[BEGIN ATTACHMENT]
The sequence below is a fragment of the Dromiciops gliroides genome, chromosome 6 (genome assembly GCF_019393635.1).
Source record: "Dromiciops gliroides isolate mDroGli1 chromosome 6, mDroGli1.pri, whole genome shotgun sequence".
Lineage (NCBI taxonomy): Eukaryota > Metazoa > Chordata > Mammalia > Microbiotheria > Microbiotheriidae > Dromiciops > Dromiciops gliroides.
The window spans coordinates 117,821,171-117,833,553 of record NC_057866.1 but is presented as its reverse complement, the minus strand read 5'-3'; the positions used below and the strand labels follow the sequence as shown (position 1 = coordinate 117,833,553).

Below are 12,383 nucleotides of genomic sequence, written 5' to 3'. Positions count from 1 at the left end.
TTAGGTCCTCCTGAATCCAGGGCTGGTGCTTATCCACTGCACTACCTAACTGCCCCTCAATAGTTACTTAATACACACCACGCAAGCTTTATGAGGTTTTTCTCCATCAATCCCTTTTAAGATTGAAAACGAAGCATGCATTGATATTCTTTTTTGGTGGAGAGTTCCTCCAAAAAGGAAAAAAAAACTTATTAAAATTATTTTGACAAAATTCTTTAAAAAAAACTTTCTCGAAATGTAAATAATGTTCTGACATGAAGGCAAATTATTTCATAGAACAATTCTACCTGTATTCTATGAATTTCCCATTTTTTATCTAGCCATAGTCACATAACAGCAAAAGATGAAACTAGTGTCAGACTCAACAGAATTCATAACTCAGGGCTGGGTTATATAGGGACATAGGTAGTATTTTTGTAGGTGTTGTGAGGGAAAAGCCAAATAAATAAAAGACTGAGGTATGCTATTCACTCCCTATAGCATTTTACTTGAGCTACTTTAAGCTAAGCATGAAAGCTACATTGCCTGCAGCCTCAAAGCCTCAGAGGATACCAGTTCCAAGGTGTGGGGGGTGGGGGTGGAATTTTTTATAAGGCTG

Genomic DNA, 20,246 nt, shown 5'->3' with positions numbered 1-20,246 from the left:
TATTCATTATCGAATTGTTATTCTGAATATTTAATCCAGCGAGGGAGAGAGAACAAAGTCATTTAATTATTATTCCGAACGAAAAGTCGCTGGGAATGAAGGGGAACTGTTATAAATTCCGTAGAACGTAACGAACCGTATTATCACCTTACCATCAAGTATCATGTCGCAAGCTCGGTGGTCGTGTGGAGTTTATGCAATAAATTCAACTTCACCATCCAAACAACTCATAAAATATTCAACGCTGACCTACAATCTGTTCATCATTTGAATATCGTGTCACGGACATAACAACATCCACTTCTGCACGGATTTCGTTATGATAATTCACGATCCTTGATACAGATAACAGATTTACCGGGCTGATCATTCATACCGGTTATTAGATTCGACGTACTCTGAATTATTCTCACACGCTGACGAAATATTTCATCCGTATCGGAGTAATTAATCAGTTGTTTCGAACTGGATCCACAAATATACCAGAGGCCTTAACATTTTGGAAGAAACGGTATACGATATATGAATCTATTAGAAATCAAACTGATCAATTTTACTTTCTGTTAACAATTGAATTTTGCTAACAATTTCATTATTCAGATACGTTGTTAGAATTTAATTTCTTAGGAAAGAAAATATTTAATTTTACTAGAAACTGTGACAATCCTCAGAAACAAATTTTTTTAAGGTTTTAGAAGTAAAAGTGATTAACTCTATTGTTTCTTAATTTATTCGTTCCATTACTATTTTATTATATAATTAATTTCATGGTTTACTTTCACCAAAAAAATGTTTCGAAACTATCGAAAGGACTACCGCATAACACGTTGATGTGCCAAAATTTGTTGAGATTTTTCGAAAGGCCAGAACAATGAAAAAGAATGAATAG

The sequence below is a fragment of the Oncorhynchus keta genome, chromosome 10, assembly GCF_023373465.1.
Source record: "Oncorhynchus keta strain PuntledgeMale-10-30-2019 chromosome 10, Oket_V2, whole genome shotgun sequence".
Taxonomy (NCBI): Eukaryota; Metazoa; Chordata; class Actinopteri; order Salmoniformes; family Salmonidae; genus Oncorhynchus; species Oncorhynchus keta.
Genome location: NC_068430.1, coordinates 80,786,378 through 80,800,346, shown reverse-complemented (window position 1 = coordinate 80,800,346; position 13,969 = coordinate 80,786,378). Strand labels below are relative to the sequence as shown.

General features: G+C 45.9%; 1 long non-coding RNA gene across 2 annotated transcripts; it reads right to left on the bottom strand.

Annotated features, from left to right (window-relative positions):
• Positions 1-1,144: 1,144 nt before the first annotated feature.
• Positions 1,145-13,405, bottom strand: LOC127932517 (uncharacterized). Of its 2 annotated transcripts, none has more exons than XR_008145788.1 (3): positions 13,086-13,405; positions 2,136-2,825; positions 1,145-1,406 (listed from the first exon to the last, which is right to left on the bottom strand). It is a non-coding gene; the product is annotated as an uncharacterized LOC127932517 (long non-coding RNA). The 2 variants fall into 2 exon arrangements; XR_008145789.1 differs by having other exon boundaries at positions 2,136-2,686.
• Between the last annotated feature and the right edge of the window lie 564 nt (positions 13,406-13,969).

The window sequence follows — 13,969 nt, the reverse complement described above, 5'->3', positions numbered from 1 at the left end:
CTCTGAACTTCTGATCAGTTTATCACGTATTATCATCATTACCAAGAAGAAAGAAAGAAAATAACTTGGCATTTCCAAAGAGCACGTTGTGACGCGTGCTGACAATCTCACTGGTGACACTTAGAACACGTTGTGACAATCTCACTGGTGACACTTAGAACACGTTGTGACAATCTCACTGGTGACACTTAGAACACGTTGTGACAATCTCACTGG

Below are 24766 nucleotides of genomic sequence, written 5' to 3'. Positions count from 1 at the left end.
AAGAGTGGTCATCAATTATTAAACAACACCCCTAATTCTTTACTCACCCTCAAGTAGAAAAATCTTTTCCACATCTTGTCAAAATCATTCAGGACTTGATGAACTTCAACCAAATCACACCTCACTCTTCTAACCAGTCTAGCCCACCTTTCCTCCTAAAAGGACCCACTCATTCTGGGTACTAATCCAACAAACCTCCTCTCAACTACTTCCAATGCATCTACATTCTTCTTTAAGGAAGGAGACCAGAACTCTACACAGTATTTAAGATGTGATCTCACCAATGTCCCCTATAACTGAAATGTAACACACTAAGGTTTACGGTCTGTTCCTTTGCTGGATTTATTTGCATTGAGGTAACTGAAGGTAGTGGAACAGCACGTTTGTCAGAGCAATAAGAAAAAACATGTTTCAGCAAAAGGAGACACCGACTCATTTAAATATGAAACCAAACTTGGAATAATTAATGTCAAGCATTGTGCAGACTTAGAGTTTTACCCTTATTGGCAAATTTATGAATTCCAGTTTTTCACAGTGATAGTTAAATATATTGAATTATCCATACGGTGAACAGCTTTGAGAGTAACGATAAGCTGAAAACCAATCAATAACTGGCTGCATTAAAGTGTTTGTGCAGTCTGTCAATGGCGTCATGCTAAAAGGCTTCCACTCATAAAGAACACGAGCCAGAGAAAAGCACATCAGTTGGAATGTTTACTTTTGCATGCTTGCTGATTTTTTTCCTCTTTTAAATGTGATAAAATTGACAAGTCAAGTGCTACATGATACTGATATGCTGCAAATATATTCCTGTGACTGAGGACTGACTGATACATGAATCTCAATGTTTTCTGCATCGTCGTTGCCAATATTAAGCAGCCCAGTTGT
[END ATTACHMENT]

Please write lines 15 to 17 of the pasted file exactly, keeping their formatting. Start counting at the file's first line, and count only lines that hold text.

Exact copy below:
• Positions 1-1,144: 1,144 nt before the first annotated feature.
• Positions 1,145-13,405, bottom strand: LOC127932517 (uncharacterized). Of its 2 annotated transcripts, none has more exons than XR_008145788.1 (3): positions 13,086-13,405; positions 2,136-2,825; positions 1,145-1,406 (listed from the first exon to the last, which is right to left on the bottom strand). It is a non-coding gene; the product is annotated as an uncharacterized LOC127932517 (long non-coding RNA). The 2 variants fall into 2 exon arrangements; XR_008145789.1 differs by having other exon boundaries at positions 2,136-2,686.
• Between the last annotated feature and the right edge of the window lie 564 nt (positions 13,406-13,969).